IBM Connect Session: Why We Selected GoodReader

As we work through the details behind our presentation at IBM Connect 2016 this post is about our choice to select GoodReader as the app for our users. As we detailed in the presentation, our challenge was to replace three full large binders of paper with an app on a tablet. The material in the binders was being made available in advance of a series of strategy planning meetings that included 18 people over 23 days. The expectation is that all of the participants would have the ability to review the material and make notes to be able to speak to the content in the meetings. Did we mention this were senior managers and executives?

Our Change Agent, Terry, came to us with the request to figure out how to put the material on his iPad and give him the ability to annotate it with his notes using a stylus and eliminate all that paper. It also needed to be secure. He uses an app called Notes Plus and asked us to start there.

By this time I had an iPad so I purchased the app and started to learn how to use it. Notes Plus is a very useful tool that I am only scratching the surface on how to use. I use it primarily to scribble my notes and comments when in meetings. You start with a blank canvas and use your stylus to write notes. Pretty simple. It can also edit PDF files, so it seemed like a good fit for what we wanted. The trick was getting the material into the app. For that we looked to use the Connections app to transfer the files to the iPad.

The Connections app is great, and we have several users who are using it regularly, and a larger number of people using it off and on. For my test I built a Community and put some sample PDF files into it. I synched those files to my iPad using the app and then set about trying to figure out how to open those files in the Notes Plus app. It’s worth stating at this point that the Connections app doesn’t provide the ability to annotate files, so in terms of meeting our needs, despite the security in the app, it wasn’t going to be able to do what we needed it to.

While I was able to select a file in the Connections app and go through the process of opening that file in the Notes Plus app, editing the file, saving it and getting back to it, and keeping everything secure was going to be a challenge in terms of user experience. We wanted to give our users a seamless experience or it wasn’t going to work. I’ve already posted about the challenge we faced with the negative perception of Connections, so for this to work it needed to be easy and intuitive. So our search continued.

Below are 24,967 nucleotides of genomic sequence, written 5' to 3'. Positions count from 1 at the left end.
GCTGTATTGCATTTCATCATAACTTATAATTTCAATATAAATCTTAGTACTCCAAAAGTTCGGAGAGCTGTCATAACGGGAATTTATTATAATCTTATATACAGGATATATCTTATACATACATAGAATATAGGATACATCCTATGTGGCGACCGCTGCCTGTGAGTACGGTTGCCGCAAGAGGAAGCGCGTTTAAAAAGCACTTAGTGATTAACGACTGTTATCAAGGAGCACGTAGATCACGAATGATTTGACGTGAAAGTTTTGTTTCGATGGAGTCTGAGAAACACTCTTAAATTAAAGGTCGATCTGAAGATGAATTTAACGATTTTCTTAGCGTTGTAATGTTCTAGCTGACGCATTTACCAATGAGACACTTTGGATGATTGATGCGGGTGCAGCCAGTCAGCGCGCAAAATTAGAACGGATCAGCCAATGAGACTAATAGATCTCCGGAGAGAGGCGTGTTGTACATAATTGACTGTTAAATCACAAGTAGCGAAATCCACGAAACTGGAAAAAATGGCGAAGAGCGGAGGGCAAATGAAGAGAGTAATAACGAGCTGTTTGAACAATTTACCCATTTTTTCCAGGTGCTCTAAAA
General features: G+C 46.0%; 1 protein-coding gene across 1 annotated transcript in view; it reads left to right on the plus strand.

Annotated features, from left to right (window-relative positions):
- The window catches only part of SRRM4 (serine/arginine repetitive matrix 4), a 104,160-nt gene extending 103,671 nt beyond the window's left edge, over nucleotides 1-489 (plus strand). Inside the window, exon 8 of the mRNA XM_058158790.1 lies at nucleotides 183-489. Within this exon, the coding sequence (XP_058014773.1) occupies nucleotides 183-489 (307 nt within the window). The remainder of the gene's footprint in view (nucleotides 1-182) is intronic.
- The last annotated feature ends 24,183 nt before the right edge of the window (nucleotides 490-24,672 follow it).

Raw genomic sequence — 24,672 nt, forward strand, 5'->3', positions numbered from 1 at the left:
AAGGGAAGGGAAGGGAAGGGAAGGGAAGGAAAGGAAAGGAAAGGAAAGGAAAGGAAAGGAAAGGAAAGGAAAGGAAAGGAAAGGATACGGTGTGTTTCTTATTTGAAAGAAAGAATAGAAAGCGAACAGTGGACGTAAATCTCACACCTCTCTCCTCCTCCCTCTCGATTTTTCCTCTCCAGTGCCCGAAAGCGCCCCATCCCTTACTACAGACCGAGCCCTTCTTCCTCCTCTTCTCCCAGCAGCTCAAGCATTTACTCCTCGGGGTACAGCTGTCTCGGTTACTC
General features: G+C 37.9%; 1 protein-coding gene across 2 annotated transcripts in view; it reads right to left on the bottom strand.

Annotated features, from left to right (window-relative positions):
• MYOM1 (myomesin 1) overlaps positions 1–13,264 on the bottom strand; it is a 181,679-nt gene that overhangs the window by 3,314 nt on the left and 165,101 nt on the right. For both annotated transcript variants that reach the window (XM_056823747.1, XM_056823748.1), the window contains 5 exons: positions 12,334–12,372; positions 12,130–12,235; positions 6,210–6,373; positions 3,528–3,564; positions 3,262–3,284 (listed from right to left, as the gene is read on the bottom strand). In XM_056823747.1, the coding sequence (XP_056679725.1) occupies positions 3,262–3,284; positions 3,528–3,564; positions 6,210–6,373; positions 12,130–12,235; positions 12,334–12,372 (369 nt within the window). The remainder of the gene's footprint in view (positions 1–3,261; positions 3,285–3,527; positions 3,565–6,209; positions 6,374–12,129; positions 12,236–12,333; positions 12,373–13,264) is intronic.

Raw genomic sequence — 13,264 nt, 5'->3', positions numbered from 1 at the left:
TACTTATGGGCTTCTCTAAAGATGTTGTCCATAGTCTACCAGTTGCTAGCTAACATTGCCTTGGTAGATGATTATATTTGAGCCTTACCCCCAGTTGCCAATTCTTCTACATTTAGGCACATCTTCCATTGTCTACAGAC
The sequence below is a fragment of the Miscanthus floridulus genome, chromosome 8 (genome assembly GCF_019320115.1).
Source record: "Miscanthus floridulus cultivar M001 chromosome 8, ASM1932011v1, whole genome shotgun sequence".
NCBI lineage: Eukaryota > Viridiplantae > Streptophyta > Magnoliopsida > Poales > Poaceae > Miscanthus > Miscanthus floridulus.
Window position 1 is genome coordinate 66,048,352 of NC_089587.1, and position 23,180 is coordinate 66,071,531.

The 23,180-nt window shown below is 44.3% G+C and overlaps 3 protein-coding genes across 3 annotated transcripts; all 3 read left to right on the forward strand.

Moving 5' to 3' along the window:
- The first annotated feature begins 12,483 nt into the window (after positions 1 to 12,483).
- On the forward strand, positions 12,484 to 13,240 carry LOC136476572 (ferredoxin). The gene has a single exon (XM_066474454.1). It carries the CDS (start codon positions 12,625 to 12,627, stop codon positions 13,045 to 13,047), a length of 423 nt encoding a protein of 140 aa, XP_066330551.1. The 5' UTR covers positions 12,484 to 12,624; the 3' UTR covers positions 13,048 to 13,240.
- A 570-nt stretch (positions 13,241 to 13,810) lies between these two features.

The next thing that happened was that I found this blog post from Luis Benitez. It pointed to the exact solution we were looking for. It specifically named GoodReader as an app that can be used with Connections to synch files, annotate them, and keep everything secure. It required that we install FileJockey on our Connections server to enable the WebDav protocol that GoodReader uses as one method to synch files, and after that we were off to the races.

My next posts will include how we set up GoodReader, including its fabulous security, and how we set up FileJockey.

About

I am an IT professional with over 20 years of experience. For much of that time I have worked with IBM Lotus Notes and Domino, helping organizations take full advantage of the tool for building workflow collaboration solutions. I have ITIL certification and a background in project management as well. Recently I have invested in how mobile devices may be used to extend business applications outside the office, and have also been learning how to add social components to traditional business applications. Away from work, I have three daughters and recently celebrated my 20th wedding anniversary with my wife in Hawaii. I coach hockey, cycle, and love growing garlic and then finding new ways to use it. I added a section of herbs to my garden last year and was very happy with the result. I ride my bike each year with my wife in the Ride to Conquer Cancer to raise money for research in childhood cancers, particularly brain tumours. Our youngest daughter lost her battle with a brain tumour in 2008 and through this ride we hope to help find a way to prevent other families from experiencing what we went through and continue to live with. If I have any spare time, I like to travel, so you may see the odd photo from our family adventures here too.

Tagged with: , , ,
Posted in Collaboration

Leave a Reply

Fill in your details below or click an icon to log in:

WordPress.com Logo

You are commenting using your WordPress.com account. Log Out / Change )

Twitter picture

You are commenting using your Twitter account. Log Out / Change )

Facebook photo

You are commenting using your Facebook account. Log Out / Change )

Google+ photo

You are commenting using your Google+ account. Log Out / Change )

Connecting to %s

%d bloggers like this: